BlackBerry developer Research in Motion (Nasdaq: RIMM), pulled off two surprises last week: It first reported it had gained 2 million subscribers, and then reported second-quarter financials that were much better than expected.
Shares of the Waterloo, Ontario, smartphone and tablet maker vaulted 16 percent for the week, closing Friday at $7.50, valuing the company at $3.93 billion.
Even critics like Victor Alboini of Toronto's Jaguar Financial, RIM's No. 1 investor critic who had said in March RIM “won't be the same company a year from now,” were pleased. The second-quarter net loss was only $235 million, or 45 cents a share, while revenue of $2.9 billion rose 2 percent from the first quarter.
Even more of a surprise: RIM sold 7.4 million BlackBerrys and 130,000 PlayBook tablets and boosted its cash and investments up a surprising $100 million to $2.3 billion.
So the big question is: Has RIM pulled out of its death spiral? Can it avoid the fate of earlier technology pioneers like Silicon Graphics Inc. (Nasdaq: SGI) and Eastman Kodak Corp. (Pink: EKDKQ) that went into bankruptcy and dozens more like Polaroid, Kaypro and Wang Laboratories that vanished?
There's a case to be a bear or a bull regarding RIM, whose shares have surrendered 65 percent over the past year, lowering its market capitalization to only $3.9 billion, compared with rivals like Apple Inc. (Nasdaq: AAPL), valued at $625 billion, and Google (Nasdaq: GOOG), valued at $247 billion or Samsung Electronics (Seoul: 005930), valued around $19.3 billion.
Here's the bullish case: Under new CEO Thorsten Heins, RIM has restructured, cut staff and costs, and pushed to get out the next-generation BlackBerry 10 phone early in 2013. Forty mobile carriers in 16 countries have promised to support it, and apps and software have been with developers since June.
As well, by pushing sales of BlackBerrys in emerging markets like Indonesia and Venezuela, where its messaging software is especially effective in so-so mobile systems, RIM is boosting its international footprint. Often an “executive” phone in the U.S. and Canada, BlackBerry is a consumer product abroad.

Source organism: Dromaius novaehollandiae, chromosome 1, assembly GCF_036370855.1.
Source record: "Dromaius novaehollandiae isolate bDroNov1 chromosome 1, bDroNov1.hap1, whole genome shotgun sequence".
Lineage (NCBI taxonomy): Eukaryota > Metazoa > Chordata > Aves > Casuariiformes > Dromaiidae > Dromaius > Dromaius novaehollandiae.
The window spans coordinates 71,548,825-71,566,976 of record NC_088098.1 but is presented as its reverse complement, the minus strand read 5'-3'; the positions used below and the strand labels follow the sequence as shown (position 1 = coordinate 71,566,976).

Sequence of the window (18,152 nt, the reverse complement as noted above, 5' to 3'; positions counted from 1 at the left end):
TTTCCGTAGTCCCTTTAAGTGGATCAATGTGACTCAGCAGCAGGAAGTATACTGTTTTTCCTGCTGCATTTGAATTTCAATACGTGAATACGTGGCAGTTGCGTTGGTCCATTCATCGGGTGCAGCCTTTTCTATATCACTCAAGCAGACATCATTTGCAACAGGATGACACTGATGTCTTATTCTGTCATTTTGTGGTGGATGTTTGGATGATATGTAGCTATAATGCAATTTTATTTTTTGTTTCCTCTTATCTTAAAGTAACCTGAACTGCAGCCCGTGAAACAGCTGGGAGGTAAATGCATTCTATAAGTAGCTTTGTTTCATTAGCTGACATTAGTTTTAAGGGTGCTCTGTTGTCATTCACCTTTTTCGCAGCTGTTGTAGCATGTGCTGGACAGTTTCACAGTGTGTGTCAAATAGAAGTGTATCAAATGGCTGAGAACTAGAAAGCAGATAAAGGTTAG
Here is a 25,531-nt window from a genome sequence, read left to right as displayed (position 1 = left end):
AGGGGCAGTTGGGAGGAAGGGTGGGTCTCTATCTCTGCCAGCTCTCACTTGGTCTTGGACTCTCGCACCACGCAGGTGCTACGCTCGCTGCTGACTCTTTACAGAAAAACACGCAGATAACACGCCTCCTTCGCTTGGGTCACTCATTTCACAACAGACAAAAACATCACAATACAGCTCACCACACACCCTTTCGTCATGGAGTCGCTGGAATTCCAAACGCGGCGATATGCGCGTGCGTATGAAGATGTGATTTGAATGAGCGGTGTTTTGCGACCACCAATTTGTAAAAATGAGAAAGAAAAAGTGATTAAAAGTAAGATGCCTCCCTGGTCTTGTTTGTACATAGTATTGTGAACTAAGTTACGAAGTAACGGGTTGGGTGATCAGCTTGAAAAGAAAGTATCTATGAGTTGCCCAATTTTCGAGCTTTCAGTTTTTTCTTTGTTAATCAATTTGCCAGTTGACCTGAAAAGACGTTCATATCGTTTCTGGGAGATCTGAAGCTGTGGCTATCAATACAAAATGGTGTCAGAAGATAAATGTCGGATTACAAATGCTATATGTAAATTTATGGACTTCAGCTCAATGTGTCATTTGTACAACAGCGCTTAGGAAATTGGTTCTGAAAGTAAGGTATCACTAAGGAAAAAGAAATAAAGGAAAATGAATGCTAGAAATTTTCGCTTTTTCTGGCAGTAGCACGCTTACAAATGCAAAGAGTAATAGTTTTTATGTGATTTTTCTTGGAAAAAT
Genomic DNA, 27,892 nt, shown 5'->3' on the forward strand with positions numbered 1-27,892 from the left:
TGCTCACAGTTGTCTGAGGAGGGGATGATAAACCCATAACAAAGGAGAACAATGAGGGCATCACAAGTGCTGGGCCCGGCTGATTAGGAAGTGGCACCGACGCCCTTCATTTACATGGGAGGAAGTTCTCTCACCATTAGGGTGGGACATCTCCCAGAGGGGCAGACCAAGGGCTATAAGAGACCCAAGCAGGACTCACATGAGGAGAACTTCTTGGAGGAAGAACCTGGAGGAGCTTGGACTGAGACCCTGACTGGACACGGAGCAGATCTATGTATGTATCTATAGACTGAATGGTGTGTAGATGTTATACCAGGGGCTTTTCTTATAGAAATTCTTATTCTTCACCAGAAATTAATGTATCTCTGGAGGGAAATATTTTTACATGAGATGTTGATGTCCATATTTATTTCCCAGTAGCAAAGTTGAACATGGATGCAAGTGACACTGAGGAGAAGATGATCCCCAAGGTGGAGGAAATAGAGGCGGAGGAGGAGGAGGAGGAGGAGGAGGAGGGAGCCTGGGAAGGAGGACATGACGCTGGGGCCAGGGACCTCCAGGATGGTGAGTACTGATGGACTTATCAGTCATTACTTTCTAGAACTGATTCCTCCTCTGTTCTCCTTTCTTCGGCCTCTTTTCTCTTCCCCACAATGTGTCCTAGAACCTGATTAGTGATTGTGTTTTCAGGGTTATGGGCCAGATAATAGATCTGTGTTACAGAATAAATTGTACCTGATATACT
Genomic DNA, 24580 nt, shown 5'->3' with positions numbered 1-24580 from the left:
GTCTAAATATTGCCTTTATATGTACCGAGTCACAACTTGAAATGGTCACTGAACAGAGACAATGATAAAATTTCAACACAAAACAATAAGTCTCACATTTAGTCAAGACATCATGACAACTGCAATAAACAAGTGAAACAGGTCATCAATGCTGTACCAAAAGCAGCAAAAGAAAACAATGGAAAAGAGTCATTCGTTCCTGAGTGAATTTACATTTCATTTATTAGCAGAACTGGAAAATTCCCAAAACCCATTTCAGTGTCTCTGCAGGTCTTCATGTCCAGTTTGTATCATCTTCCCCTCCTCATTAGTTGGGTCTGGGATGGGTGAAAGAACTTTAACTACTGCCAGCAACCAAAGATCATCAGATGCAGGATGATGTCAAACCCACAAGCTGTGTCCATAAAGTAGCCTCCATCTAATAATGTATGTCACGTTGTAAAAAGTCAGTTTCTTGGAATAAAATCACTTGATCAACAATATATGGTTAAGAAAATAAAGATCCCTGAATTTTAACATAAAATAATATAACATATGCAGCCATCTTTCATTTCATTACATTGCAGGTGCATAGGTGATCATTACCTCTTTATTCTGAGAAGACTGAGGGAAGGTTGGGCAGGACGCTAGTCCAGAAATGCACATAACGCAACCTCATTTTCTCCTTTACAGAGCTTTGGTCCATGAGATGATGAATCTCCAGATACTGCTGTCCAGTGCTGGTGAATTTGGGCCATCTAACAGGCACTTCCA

With 80 million global subscribers, all of whom are served by an internal network, RIM is a major enterprise, serving the corporate and consumer market. It's also approved by the U.S. government and other worldwide agencies for official use, a feather in its cap.
Furthermore, RIM has more than 3,300 patents valued around $3 billion, intellectual property investment bankers say. That's not factored into the share price now.
So if Heins can get the BlackBerry 10 ready now, maintain cash flow through the current third quarter and keep selling BlackBerry 7 and other models, maybe RIM can ease into 2013 and make it. Then BlackBerry 10 could be a hit.
You probably know the bear scenario: On Monday, Apple probably will announce sales of another 5 million iPhone 5s over its second weekend, Samsung may announce sales of Galaxy S III units have reached 20 million, etc.
Later in October, market researchers will likely issue their third-quarter rankings that will likely leave RIM's share around 5 percent in a market where Apple ranks around 25 percent and Google Android phones have about 65 percent share, leaving the scraps to RIM.
Microsoft (Nasdaq: MSFT) is also pushing Windows 8 into the market, with hook-ups with Nokia Oyj (NYSE: NOK), Taiwan's HTC Corp. (Taipei: 2498) and perhaps China's Lenovo Group (Pink: LNVGY), the No. 2 global PC maker.
As well, RIM's cash flow may not be enough to sustain the research and development required to finish BlackBerry 10. Heins predicts a third-quarter operating loss. Sales in emerging markets may require more support than in the developed world.
So what will it be? “Any company that has 80 million subscribers is a strong brand,” said Clive Chajet, one of the world's top authorities on brand equity. “They're not a fly-by-night company.”
Will we see a rash of BlackBerry ads soon? A push to customers to keep on using the model until next year? Will Samsung, Apple, Google'e Motorola and Asian giants make smaller players like Ericsson (Nasdaq: ERIC), Sony Corp. (NYSE: SNE) and Nokia obsolete?
For the sake of technology, it would be heartening if RIM can pull it off and flourish again like others in the past when they got into hot water. Reality may be different, though.